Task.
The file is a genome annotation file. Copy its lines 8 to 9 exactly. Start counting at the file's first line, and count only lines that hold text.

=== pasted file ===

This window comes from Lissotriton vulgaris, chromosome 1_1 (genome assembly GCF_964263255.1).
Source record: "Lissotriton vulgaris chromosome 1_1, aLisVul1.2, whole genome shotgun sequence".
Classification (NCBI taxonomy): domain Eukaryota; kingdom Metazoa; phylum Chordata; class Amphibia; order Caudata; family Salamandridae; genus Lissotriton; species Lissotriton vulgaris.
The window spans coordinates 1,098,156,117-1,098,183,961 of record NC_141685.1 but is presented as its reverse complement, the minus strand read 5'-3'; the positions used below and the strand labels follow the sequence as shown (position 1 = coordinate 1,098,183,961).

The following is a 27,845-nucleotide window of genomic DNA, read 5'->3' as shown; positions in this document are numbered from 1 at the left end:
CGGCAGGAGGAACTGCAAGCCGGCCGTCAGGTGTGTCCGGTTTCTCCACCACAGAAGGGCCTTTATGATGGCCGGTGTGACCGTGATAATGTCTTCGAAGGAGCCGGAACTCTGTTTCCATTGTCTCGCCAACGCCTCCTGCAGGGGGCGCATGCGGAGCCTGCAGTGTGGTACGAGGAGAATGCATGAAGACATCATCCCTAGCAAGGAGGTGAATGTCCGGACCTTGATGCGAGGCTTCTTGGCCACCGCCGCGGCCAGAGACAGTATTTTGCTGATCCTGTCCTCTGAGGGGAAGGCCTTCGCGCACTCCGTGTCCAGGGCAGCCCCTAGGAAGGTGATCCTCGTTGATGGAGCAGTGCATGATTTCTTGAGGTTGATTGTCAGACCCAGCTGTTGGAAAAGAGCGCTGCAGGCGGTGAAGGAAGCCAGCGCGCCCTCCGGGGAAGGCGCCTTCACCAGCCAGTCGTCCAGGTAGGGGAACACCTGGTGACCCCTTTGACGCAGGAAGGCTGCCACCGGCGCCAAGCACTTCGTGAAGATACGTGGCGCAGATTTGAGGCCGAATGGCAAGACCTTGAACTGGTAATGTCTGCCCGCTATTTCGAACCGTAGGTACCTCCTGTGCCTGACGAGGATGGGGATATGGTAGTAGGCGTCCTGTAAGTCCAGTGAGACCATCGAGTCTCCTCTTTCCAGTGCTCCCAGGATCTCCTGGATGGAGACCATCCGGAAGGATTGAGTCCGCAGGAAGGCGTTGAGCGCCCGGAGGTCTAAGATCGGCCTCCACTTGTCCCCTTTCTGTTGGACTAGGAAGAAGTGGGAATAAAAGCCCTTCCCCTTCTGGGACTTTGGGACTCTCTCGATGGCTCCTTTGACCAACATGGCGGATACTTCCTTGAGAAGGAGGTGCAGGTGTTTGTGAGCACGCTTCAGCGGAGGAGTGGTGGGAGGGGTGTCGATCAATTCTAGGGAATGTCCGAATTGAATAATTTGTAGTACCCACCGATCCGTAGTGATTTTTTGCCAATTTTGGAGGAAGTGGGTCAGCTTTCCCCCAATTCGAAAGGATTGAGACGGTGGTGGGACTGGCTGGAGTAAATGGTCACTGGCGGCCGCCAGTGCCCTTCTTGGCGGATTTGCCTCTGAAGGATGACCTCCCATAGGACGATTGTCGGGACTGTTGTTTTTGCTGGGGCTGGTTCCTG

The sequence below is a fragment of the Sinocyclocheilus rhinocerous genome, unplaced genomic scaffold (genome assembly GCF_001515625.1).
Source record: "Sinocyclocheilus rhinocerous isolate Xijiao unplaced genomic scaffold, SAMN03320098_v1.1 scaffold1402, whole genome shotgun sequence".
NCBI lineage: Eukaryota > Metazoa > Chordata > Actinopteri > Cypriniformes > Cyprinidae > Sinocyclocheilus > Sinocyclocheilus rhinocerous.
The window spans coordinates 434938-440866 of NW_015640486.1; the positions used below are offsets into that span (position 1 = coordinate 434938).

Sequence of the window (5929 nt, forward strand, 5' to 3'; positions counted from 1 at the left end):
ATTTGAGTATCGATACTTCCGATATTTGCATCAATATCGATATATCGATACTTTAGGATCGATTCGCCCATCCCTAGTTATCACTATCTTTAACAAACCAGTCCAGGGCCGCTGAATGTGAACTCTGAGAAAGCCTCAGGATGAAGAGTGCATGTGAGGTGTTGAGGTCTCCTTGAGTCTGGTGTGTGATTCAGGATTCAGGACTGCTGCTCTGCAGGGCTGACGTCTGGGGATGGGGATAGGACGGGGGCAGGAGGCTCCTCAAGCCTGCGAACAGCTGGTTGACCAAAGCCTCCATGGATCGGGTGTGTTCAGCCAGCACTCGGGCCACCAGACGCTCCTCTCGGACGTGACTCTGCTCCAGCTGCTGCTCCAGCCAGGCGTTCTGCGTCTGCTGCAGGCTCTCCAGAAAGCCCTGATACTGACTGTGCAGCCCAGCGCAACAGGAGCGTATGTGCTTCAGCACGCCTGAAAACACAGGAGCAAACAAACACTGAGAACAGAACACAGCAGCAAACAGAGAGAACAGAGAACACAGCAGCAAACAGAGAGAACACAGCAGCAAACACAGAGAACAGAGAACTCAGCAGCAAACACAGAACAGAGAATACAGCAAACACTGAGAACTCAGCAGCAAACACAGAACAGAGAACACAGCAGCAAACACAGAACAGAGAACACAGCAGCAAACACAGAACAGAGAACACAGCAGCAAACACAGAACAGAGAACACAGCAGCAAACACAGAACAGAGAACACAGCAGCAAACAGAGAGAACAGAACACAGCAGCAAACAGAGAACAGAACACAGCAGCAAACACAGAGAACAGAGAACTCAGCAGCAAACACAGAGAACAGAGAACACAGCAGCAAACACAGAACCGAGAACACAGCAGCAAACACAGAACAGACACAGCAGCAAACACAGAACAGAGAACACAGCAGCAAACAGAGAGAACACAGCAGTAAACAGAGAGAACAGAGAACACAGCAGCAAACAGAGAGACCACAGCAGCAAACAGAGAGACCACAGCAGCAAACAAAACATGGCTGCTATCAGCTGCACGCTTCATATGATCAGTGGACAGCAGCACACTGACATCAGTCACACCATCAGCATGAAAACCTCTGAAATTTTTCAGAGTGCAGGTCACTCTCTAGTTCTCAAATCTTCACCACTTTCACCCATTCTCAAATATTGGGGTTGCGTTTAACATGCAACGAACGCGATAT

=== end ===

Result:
Source record: "Sinocyclocheilus rhinocerous isolate Xijiao unplaced genomic scaffold, SAMN03320098_v1.1 scaffold1402, whole genome shotgun sequence".
NCBI lineage: Eukaryota > Metazoa > Chordata > Actinopteri > Cypriniformes > Cyprinidae > Sinocyclocheilus > Sinocyclocheilus rhinocerous.